Unlike the more populated parts of Madison, the UW Arboretum is not blanketed with surveillance cameras, and presumably it doesn’t have its own Lorax to speak for the trees.
So UW-Madison officials are seeking the public’s help in finding whoever went into the Arboretum between Nov. 5 and Monday, cut down and carted away a rare, 25-foot-tall Algonquin Pillar Swiss Mountain pine tree, and cut off a 12-foot section of a Compact White Fir tree but left it on the ground.
The curator of the Arboretum’s Longenecker Horticultural Gardens, David Stevens, discovered the damage Monday. He said it’s likely the thieves “shopped around” for their targets during the warm weather over the weekend.
The Algonquin was “most likely taken for a large Christmas tree display,” he said. “Somebody’s trying to make a buck.”
Both trees have a natural Christmas tree shape, and the Algonquin is unusual among conifers in that it retains full, green needles all the way to the ground, Stevens said. He didn’t know why the thieves left the White Fir near where it was cut off about 5 feet up from the ground, but the Algonquin is near Arboretum Drive across from the Wingra Springs parking lot, while the fir is about 100 yards deeper into the conifer section of the Arboretum. Neither type of tree are sold commercially as Christmas trees, he said.
The Arboretum has some surveillance cameras, including along trails and used in university research, according to UW-Madison Police spokesman Marc Lovicott, but none captured video of the theft.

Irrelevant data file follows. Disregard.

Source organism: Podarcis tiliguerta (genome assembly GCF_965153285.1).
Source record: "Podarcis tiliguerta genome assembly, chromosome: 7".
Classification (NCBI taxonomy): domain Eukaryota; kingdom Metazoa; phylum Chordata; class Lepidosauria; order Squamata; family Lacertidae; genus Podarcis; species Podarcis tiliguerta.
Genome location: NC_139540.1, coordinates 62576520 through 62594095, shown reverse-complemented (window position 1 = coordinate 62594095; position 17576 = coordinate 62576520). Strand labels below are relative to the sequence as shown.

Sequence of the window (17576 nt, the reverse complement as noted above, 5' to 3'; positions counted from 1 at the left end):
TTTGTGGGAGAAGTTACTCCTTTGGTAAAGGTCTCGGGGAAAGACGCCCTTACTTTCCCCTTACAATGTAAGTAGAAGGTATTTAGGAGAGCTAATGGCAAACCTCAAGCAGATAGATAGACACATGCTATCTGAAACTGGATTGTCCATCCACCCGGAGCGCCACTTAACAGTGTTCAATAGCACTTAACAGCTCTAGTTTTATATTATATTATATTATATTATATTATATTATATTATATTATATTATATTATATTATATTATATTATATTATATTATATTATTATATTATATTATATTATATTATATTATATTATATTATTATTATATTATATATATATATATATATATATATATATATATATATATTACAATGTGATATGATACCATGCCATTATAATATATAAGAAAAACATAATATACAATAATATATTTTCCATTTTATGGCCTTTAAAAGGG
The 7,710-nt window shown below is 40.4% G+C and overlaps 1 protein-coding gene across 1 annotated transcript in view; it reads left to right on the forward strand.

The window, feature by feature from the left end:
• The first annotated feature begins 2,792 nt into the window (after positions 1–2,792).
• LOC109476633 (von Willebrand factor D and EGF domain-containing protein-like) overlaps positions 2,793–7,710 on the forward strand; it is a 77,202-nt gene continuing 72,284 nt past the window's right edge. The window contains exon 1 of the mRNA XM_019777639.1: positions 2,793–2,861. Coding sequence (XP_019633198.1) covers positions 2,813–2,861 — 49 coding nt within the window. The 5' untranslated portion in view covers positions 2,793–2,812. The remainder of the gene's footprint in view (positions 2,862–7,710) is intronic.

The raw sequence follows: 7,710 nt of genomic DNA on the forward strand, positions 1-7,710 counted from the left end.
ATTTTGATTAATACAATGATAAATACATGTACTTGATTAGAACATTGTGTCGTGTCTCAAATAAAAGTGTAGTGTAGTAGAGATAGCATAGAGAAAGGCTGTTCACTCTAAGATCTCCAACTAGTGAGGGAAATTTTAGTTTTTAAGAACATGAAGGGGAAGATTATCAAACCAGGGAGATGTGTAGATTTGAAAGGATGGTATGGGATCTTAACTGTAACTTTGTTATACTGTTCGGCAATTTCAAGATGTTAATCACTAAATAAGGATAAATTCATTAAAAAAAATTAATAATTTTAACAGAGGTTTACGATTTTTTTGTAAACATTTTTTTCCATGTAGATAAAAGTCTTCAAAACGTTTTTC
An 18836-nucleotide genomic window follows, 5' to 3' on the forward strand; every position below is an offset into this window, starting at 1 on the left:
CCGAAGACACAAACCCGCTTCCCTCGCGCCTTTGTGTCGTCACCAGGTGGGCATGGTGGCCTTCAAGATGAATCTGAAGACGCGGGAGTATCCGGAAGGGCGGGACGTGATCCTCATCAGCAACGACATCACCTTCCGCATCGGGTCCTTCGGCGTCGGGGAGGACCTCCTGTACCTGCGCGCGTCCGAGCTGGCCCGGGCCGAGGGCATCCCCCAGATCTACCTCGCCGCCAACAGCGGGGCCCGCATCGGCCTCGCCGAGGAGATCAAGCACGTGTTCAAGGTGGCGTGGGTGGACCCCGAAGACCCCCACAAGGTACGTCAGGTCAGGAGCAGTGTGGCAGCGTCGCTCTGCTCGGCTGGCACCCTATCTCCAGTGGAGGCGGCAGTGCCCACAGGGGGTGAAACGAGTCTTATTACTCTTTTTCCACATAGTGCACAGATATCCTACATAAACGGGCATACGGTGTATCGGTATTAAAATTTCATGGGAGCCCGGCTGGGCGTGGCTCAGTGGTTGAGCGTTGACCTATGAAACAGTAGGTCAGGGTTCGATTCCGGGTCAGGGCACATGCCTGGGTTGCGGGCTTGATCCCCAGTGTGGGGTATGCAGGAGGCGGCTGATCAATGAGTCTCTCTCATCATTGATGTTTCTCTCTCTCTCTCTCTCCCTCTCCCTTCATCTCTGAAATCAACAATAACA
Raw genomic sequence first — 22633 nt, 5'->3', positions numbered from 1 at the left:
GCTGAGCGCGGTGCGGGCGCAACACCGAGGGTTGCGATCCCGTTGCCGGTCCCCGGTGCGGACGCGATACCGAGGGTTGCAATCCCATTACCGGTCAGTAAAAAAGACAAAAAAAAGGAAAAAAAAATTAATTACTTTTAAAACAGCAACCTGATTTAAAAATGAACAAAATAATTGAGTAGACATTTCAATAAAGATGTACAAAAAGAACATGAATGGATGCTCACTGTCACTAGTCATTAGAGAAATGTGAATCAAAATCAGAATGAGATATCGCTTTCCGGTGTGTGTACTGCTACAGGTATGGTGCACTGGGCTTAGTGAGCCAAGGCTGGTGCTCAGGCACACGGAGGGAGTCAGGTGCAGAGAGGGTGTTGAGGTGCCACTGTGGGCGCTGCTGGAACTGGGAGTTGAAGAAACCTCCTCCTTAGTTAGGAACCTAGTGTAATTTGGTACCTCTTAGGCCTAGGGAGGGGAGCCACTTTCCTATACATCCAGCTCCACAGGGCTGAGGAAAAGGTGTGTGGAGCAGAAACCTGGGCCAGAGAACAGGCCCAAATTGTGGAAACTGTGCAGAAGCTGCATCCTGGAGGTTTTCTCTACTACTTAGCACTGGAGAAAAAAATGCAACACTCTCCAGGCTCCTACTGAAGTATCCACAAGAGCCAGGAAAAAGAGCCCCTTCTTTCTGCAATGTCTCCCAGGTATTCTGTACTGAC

“We believe the (thief/thieves) had to have used a flatbed truck in order to remove the tree, so our guess is that this crime occurred in the overnight hours,” Lovicott said. “Based on tracks and debris left behind, we know the tree was likely dragged to Arboretum Drive, where it was loaded and driven away.”
The 1,200-acre Arboretum is never closed, although there is a gate at the Visitor Center that prevents vehicles from using Arboretum Drive as a cut-through route.
It appeared a chainsaw was used to cut down the trees, which the Arboretum says were worth at least $13,000 combined. Stevens said the trees are softwood and not valued by woodworkers.
The Algonquin was planted in 1988 but was probably already a few years old by then, Stevens said. The White Fir was planted in 1981, according to UW Police. The Algonquin has a twin growing next to it that was not damaged.
Stevens said the Arboretum has occasionally seen smaller trees taken from the conifer section in years past.
“We’re just devastated,” he said of the recent theft and damage. “It feels like somebody broke into your house and stole something precious to you.”
Anyone with information about the crime is asked to contact UW-Madison Police at 608-264-2677, or Madison Area Crime Stoppers at 608-266-6014 or P3Tips.com.
Photos: Madison’s most dangerous intersections, as seen from space
No. 10: Packers Avenue and International Lane
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No. 5: Buckeye Road and South Stoughton Road
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No. 1: Pleasant View Road and Mineral Point
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